San Francisco City Attorney Dennis Herrera Thursday filed dual legal challenges involving the termination of City College of San Francisco's accreditation.
Last month, the Accrediting Commission for Community and Junior Colleges revoked City College's accreditation, effective July 2014. The college has appealed the ACCJC's decision, but the August 22 court filings by Herrera, if successful, could also keep the institution open.
In one of the lawsuits, Herrera alleges that the private ACCJC unlawfully allowed its advocacy and political bias to prejudice its evaluation of college accreditation standards. He said in the filing that because City College's policies foster a different vision for community colleges, the ACCJC retaliated by pulling the school's accreditation.
“The ACCJC has been a leading advocate to dramatically reshape the mission of California's community colleges through more restrictive policies focusing on degree completion to the exclusion of additional vocation, remedial, and non-credit offerings,” said a press release from Herrera's office.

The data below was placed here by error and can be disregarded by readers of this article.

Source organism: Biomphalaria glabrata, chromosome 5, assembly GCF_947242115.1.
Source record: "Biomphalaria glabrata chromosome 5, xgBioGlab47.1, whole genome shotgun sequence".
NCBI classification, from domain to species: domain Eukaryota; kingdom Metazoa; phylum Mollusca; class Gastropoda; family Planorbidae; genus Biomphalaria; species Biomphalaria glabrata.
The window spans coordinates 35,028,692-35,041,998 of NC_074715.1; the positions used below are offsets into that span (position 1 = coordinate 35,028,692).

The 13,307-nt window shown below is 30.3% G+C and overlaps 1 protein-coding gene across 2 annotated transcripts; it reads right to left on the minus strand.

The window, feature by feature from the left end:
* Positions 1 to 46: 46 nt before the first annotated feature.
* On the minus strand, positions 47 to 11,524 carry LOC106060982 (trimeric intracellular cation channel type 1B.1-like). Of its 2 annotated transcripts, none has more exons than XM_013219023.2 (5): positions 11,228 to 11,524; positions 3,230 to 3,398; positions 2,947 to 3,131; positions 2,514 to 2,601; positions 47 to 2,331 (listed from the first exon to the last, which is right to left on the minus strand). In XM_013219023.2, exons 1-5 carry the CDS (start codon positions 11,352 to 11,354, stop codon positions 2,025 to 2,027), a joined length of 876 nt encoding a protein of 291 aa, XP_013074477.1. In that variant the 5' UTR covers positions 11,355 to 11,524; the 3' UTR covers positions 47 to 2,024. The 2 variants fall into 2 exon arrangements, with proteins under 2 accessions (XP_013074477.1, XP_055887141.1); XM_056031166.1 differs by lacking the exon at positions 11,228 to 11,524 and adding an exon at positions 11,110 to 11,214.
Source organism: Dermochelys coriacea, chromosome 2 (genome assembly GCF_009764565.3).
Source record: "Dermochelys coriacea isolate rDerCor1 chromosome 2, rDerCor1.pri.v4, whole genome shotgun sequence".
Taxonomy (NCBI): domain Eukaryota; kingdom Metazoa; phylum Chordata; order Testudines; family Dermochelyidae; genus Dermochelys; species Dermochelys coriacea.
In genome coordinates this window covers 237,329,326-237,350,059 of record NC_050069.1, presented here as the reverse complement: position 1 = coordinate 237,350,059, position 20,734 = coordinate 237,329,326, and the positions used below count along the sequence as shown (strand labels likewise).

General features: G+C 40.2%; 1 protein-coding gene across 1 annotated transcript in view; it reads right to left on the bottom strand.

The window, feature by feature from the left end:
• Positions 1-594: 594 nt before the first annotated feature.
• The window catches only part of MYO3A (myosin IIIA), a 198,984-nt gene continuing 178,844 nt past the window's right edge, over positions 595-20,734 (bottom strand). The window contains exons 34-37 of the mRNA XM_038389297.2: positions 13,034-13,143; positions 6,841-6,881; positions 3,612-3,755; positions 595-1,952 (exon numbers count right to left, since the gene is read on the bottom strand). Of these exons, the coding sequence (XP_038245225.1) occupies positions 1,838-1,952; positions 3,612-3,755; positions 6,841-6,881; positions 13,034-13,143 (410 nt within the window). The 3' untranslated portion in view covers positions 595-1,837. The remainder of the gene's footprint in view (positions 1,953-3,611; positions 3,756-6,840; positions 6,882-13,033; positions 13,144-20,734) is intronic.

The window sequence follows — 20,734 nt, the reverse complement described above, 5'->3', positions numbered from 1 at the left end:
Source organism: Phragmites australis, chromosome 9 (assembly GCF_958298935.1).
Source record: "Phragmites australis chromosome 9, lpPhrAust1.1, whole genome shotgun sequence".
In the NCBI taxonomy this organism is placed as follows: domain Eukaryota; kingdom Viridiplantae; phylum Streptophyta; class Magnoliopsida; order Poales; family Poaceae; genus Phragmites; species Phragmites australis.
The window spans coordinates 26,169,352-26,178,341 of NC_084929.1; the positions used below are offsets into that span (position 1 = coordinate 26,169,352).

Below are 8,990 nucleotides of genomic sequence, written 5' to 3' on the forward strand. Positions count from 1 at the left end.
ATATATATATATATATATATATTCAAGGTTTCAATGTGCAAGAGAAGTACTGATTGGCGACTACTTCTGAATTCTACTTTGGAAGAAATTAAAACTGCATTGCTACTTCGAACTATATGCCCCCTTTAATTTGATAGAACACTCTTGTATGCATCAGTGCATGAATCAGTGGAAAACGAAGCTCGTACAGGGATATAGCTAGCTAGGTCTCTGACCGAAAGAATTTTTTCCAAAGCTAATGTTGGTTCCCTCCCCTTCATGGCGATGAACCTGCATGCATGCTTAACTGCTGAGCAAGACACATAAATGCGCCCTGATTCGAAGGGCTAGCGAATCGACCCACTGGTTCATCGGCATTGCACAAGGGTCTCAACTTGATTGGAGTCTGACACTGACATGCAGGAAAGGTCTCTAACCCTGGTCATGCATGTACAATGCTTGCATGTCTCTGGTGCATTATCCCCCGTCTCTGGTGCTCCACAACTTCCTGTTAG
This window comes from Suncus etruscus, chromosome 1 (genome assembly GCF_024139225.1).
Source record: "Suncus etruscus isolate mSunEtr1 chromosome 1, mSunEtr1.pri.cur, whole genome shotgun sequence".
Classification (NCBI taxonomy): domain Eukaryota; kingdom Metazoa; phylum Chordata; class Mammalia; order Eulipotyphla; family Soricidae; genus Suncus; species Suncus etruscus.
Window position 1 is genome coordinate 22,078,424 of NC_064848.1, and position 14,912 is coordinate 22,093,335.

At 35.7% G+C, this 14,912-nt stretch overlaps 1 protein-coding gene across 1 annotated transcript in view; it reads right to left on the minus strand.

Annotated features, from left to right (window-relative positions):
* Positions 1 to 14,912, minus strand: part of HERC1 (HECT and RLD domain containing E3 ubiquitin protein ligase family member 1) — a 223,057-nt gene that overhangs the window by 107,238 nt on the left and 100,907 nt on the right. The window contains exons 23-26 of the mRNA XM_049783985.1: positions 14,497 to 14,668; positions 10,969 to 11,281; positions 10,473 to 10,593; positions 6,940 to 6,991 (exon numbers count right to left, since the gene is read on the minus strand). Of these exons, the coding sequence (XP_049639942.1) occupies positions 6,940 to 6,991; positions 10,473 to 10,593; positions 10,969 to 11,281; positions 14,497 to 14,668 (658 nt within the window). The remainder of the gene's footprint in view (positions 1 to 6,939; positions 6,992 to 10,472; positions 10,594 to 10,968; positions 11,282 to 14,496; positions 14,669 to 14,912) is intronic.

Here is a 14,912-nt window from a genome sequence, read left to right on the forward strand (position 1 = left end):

The complaint filed in San Francisco Superior Court concludes that the accrediting commission's “multiple conflicts of interest, improper evaluation process, and politically motivated decision-making constitute unfair and unlawful business practices under California law,” Herrera's statement said.
Rafael Mandelman, an openly gay member of the college's board of trustees, applauded the lawsuit in a message on his Facebook page.
In a separate legal action also filed August 22, Herrera targeted improper actions by the Board of Governors of the California Community Colleges, the public agency charged by statute with overseeing the state's 112 community colleges and 72 community college districts. The legal challenge and rulemaking petition alleges that the state board impermissibly delegated its statutory obligations to set standards and determine eligibility for public funding to an unaccountable private entity in the ACCJC.
“Nothing about the actions I've filed today should distract or delay City College from doing everything in its power to solve the problems threatening its survival,” Herrera said in the statement. “But neither should these steps tempt accreditors to consider – even for one moment – retaliating against City College for legitimate challenges to their conduct and authority under the law.”
Representatives for the ACCJC did not immediately return a request for comment.